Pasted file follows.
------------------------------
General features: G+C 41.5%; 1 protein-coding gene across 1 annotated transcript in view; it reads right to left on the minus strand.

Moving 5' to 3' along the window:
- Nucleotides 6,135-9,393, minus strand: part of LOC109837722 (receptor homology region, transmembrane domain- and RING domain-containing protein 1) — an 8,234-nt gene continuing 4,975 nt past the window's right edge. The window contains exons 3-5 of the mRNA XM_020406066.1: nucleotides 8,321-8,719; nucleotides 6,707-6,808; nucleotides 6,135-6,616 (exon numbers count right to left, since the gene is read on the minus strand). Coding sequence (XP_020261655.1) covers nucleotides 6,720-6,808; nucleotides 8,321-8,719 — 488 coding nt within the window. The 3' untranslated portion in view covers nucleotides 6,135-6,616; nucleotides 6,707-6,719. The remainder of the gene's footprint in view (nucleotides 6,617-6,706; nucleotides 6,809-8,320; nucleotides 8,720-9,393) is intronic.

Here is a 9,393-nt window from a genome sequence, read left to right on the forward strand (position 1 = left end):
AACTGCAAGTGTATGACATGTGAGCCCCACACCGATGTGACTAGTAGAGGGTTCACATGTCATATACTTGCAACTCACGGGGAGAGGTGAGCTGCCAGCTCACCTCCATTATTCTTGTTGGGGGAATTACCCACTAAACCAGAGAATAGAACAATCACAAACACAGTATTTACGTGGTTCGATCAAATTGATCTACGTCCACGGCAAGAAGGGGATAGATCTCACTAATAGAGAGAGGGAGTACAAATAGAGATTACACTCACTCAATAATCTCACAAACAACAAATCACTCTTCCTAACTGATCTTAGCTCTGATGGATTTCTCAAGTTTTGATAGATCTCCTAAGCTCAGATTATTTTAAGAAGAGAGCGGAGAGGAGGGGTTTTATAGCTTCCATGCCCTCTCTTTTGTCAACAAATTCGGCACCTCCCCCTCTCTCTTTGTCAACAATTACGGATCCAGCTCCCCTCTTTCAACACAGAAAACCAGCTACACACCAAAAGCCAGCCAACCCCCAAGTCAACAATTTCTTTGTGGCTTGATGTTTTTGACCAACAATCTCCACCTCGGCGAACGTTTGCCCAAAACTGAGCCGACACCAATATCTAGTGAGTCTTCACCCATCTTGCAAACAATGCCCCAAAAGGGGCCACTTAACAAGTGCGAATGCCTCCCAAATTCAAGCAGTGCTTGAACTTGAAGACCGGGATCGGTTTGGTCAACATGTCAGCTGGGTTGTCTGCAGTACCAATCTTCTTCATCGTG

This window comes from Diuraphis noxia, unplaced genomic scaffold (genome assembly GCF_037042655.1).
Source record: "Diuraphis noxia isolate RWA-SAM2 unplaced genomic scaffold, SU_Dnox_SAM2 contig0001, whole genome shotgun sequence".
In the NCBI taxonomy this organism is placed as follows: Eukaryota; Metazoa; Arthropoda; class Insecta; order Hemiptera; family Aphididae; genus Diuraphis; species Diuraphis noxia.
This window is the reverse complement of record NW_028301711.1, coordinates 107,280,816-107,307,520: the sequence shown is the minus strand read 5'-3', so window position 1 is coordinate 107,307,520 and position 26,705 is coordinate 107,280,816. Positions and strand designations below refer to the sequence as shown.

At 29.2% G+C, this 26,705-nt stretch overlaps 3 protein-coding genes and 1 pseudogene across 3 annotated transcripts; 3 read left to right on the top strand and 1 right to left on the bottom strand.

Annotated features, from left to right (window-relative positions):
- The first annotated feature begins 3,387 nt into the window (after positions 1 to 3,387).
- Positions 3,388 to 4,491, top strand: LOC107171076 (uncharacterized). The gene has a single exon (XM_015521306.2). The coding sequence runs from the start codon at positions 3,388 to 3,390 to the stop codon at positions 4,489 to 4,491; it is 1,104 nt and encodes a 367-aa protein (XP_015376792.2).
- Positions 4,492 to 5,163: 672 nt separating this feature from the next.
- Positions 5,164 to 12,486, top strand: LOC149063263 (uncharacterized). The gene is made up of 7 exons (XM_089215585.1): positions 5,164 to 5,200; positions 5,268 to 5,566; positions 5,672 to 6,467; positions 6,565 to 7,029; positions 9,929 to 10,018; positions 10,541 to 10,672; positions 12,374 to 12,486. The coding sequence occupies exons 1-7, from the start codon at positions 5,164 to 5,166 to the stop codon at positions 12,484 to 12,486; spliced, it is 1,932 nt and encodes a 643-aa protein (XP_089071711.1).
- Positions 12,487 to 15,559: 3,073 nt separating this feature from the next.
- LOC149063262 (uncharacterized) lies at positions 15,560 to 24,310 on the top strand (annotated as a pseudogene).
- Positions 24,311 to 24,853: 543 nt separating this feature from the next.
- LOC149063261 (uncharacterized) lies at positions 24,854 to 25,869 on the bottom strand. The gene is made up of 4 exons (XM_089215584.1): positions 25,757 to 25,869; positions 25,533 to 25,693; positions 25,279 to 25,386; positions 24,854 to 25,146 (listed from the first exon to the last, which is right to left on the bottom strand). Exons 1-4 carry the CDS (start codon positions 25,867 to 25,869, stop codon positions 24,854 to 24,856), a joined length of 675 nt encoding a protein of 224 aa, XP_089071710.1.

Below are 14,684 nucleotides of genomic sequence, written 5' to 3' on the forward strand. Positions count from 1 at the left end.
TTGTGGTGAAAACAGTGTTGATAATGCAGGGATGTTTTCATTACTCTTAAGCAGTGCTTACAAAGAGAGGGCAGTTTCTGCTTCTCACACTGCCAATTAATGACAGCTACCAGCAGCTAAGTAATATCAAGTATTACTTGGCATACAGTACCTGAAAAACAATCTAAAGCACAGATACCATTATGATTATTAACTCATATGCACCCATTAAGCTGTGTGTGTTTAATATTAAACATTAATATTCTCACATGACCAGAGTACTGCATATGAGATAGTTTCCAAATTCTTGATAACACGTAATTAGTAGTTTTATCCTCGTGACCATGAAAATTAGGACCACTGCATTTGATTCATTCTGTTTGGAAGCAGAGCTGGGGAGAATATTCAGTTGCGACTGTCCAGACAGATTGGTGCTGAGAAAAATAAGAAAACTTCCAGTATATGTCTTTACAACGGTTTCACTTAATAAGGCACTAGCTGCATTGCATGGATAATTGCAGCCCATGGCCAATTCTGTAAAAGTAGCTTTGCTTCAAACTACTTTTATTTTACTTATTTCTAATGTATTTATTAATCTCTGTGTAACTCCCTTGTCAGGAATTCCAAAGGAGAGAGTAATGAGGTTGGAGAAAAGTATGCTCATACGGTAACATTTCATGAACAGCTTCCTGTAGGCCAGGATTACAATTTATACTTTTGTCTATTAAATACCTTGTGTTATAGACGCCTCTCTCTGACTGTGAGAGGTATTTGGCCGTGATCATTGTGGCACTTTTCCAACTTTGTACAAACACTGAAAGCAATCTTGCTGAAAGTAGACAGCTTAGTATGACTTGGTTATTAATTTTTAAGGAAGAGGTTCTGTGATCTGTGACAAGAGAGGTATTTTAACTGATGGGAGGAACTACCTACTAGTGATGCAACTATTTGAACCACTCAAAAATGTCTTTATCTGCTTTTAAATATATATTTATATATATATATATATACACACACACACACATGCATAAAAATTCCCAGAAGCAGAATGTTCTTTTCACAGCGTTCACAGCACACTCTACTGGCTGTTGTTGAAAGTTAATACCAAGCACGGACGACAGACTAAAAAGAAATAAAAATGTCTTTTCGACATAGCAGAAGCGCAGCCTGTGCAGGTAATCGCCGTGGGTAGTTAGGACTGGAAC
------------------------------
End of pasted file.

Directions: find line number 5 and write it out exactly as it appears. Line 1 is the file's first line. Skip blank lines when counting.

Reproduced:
AACTGCAAGTGTATGACATGTGAGCCCCACACCGATGTGACTAGTAGAGGGTTCACATGTCATATACTTGCAACTCACGGGGAGAGGTGAGCTGCCAGCTCACCTCCATTATTCTTGTTGGGGGAATTACCCACTAAACCAGAGAATAGAACAATCACAAACACAGTATTTACGTGGTTCGATCAAATTGATCTACGTCCACGGCAAGAAGGGGATAGATCTCACTAATAGAGAGAGGGAGTACAAATAGAGATTACACTCACTCAATAATCTCACAAACAACAAATCACTCTTCCTAACTGATCTTAGCTCTGATGGATTTCTCAAGTTTTGATAGATCTCCTAAGCTCAGATTATTTTAAGAAGAGAGCGGAGAGGAGGGGTTTTATAGCTTCCATGCCCTCTCTTTTGTCAACAAATTCGGCACCTCCCCCTCTCTCTTTGTCAACAATTACGGATCCAGCTCCCCTCTTTCAACACAGAAAACCAGCTACACACCAAAAGCCAGCCAACCCCCAAGTCAACAATTTCTTTGTGGCTTGATGTTTTTGACCAACAATCTCCACCTCGGCGAACGTTTGCCCAAAACTGAGCCGACACCAATATCTAGTGAGTCTTCACCCATCTTGCAAACAATGCCCCAAAAGGGGCCACTTAACAAGTGCGAATGCCTCCCAAATTCAAGCAGTGCTTGAACTTGAAGACCGGGATCGGTTTGGTCAACATGTCAGCTGGGTTGTCTGCAGTACCAATCTTCTTCATCGTG